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merged in the deed and therefore the McKeys’ contractual obligation to create an easement was nullified. Defendants also say that if an easement was created the evidence shows that there was a subsequent abandonment. On the issues thus formed, the master found an easement had been created, that it still existed and that plaintiffs were entitled to a mandatory injunction to compel defendants to remove the obstructions in the passageway. On a hearing on exceptions to the master’s report, the chancellor sustained defendants’ exceptions and found that plaintiffs were not entitled to the relief prayed and dismissed plaintiffs’ complaint for want of equity. He did find, however, that there was an easement over plaintiffs’ property for the use of defendants’ property and provided for its use in the decree.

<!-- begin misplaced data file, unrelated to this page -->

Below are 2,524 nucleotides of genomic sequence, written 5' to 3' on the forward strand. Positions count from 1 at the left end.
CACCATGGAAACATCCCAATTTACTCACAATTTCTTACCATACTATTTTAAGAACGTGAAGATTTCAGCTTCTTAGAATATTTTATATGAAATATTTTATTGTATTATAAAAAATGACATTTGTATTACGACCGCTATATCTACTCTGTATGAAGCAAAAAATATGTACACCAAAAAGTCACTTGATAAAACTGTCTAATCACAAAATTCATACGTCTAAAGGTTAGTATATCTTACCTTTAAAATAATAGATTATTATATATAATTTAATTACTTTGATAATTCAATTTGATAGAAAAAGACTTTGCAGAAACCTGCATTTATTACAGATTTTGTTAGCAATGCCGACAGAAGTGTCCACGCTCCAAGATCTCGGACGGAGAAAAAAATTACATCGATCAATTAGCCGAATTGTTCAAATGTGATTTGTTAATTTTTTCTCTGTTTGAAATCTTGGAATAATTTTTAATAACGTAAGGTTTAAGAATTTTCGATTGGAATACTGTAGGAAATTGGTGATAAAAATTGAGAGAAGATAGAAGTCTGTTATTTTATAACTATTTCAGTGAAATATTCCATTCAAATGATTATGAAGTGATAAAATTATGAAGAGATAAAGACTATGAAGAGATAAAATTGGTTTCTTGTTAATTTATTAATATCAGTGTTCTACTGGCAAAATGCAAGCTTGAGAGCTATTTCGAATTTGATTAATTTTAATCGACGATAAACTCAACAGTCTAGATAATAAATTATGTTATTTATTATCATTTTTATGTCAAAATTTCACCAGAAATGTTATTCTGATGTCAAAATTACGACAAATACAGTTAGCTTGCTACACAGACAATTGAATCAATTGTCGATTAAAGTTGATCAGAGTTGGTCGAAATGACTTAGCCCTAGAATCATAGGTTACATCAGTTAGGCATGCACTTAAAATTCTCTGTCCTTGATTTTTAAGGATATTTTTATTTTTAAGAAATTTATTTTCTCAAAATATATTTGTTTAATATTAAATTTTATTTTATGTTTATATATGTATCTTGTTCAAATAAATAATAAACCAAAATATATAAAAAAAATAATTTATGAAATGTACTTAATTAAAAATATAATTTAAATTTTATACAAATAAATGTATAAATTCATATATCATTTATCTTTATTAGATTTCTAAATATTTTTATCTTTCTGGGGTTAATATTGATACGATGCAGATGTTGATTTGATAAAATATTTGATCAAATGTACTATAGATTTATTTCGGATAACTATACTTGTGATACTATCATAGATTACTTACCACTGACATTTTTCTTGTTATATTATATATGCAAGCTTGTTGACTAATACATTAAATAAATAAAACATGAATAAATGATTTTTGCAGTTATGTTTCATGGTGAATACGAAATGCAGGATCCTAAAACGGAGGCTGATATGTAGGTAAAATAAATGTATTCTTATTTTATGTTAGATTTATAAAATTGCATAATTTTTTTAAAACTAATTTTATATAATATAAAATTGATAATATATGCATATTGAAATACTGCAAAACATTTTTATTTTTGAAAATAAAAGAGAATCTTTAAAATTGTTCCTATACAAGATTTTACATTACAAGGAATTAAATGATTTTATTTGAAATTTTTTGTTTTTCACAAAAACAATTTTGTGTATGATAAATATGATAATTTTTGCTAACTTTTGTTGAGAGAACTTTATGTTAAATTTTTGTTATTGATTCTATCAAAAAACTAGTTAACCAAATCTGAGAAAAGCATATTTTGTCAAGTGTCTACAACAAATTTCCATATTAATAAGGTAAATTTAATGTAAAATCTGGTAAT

Other facts material to the inquiry as to whether an easement was created are as follows: On February 20, 1866, Walker executed a warranty deed conveying the north lot to one Briggs who held the Walker-Farwell contract as assignee of Farwell. The same day Walker conveyed the remainder of said lots by warranty deed to the McKeys. Both deeds were duly recorded. The deed to Briggs contained the following reservation “saving and reserving however, passageway 10 feet wide across the east end of the premises hereby conveyed to be preserved in good condition for the ingress and egress of persons and teams, but without prejudice to the right of the said party of the second part (J. Smith Briggs), his heirs and assigns, to extend a basement and upper lofts or stories above the main or ground story of buildings erected or to be erected on said premises under and over said passageway in such a manner as not to obstruct its use for the purposes aforesaid.” The Walker-McKey deed contained reservation for the party-wall agreement referred to in the Walker-McKey contract but made no reference to the easement.